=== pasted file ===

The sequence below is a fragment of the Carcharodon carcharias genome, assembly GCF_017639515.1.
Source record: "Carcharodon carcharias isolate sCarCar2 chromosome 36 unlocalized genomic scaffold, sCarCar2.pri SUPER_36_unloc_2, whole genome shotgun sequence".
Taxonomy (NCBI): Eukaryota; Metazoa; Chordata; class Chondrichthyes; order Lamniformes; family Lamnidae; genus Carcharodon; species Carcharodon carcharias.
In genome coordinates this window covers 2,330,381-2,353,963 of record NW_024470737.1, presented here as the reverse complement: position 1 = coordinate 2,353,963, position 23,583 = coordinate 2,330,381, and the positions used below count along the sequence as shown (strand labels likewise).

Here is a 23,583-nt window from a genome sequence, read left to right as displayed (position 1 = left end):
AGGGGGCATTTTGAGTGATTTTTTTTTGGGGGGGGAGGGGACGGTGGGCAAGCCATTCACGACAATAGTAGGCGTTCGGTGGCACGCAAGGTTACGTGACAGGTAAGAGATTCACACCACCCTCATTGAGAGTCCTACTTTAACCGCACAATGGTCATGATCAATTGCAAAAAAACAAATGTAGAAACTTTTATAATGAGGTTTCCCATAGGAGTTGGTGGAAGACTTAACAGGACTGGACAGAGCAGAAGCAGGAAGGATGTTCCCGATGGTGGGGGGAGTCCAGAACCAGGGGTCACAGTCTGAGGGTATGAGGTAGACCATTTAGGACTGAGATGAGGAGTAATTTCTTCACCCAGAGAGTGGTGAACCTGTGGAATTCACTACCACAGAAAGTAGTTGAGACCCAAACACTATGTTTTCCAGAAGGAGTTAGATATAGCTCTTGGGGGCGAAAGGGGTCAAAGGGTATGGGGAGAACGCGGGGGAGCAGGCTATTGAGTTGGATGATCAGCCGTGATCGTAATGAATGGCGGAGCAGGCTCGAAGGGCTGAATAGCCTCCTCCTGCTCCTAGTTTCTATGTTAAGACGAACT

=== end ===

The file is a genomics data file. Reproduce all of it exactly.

The sequence below is a fragment of the Carcharodon carcharias genome, assembly GCF_017639515.1.
Source record: "Carcharodon carcharias isolate sCarCar2 chromosome 36 unlocalized genomic scaffold, sCarCar2.pri SUPER_36_unloc_2, whole genome shotgun sequence".
Taxonomy (NCBI): Eukaryota; Metazoa; Chordata; class Chondrichthyes; order Lamniformes; family Lamnidae; genus Carcharodon; species Carcharodon carcharias.
In genome coordinates this window covers 2,330,381-2,353,963 of record NW_024470737.1, presented here as the reverse complement: position 1 = coordinate 2,353,963, position 23,583 = coordinate 2,330,381, and the positions used below count along the sequence as shown (strand labels likewise).

Here is a 23,583-nt window from a genome sequence, read left to right as displayed (position 1 = left end):
AGGGGGCATTTTGAGTGATTTTTTTTTGGGGGGGGAGGGGACGGTGGGCAAGCCATTCACGACAATAGTAGGCGTTCGGTGGCACGCAAGGTTACGTGACAGGTAAGAGATTCACACCACCCTCATTGAGAGTCCTACTTTAACCGCACAATGGTCATGATCAATTGCAAAAAAACAAATGTAGAAACTTTTATAATGAGGTTTCCCATAGGAGTTGGTGGAAGACTTAACAGGACTGGACAGAGCAGAAGCAGGAAGGATGTTCCCGATGGTGGGGGGAGTCCAGAACCAGGGGTCACAGTCTGAGGGTATGAGGTAGACCATTTAGGACTGAGATGAGGAGTAATTTCTTCACCCAGAGAGTGGTGAACCTGTGGAATTCACTACCACAGAAAGTAGTTGAGACCCAAACACTATGTTTTCCAGAAGGAGTTAGATATAGCTCTTGGGGGCGAAAGGGGTCAAAGGGTATGGGGAGAACGCGGGGGAGCAGGCTATTGAGTTGGATGATCAGCCGTGATCGTAATGAATGGCGGAGCAGGCTCGAAGGGCTGAATAGCCTCCTCCTGCTCCTAGTTTCTATGTTAAGACGAACT